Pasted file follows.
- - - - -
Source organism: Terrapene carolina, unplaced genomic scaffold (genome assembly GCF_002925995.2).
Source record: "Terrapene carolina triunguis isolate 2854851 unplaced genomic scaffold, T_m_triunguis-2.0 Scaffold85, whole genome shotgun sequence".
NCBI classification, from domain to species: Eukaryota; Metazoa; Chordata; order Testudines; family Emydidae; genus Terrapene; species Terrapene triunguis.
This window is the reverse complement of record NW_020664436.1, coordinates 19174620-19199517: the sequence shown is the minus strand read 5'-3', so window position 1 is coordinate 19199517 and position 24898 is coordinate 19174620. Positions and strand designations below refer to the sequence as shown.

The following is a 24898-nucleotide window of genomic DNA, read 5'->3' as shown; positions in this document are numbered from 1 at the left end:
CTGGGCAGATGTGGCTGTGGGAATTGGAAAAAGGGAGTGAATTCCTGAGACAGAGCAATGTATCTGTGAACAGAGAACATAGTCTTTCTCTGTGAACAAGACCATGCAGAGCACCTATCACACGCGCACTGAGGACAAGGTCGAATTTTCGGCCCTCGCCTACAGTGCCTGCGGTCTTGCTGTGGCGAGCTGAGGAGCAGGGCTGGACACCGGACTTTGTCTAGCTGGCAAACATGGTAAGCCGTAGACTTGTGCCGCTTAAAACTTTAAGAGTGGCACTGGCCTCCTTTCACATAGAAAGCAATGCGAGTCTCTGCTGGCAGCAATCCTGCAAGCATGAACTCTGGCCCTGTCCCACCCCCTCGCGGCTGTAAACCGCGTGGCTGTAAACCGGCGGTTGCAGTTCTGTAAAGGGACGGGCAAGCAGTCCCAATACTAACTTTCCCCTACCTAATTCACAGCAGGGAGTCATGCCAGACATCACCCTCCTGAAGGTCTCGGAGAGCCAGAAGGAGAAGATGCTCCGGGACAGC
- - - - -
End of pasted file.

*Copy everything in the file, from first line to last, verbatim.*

Source organism: Terrapene carolina, unplaced genomic scaffold (genome assembly GCF_002925995.2).
Source record: "Terrapene carolina triunguis isolate 2854851 unplaced genomic scaffold, T_m_triunguis-2.0 Scaffold85, whole genome shotgun sequence".
NCBI classification, from domain to species: Eukaryota; Metazoa; Chordata; order Testudines; family Emydidae; genus Terrapene; species Terrapene triunguis.
This window is the reverse complement of record NW_020664436.1, coordinates 19174620-19199517: the sequence shown is the minus strand read 5'-3', so window position 1 is coordinate 19199517 and position 24898 is coordinate 19174620. Positions and strand designations below refer to the sequence as shown.

The following is a 24898-nucleotide window of genomic DNA, read 5'->3' as shown; positions in this document are numbered from 1 at the left end:
CTGGGCAGATGTGGCTGTGGGAATTGGAAAAAGGGAGTGAATTCCTGAGACAGAGCAATGTATCTGTGAACAGAGAACATAGTCTTTCTCTGTGAACAAGACCATGCAGAGCACCTATCACACGCGCACTGAGGACAAGGTCGAATTTTCGGCCCTCGCCTACAGTGCCTGCGGTCTTGCTGTGGCGAGCTGAGGAGCAGGGCTGGACACCGGACTTTGTCTAGCTGGCAAACATGGTAAGCCGTAGACTTGTGCCGCTTAAAACTTTAAGAGTGGCACTGGCCTCCTTTCACATAGAAAGCAATGCGAGTCTCTGCTGGCAGCAATCCTGCAAGCATGAACTCTGGCCCTGTCCCACCCCCTCGCGGCTGTAAACCGCGTGGCTGTAAACCGGCGGTTGCAGTTCTGTAAAGGGACGGGCAAGCAGTCCCAATACTAACTTTCCCCTACCTAATTCACAGCAGGGAGTCATGCCAGACATCACCCTCCTGAAGGTCTCGGAGAGCCAGAAGGAGAAGATGCTCCGGGACAGC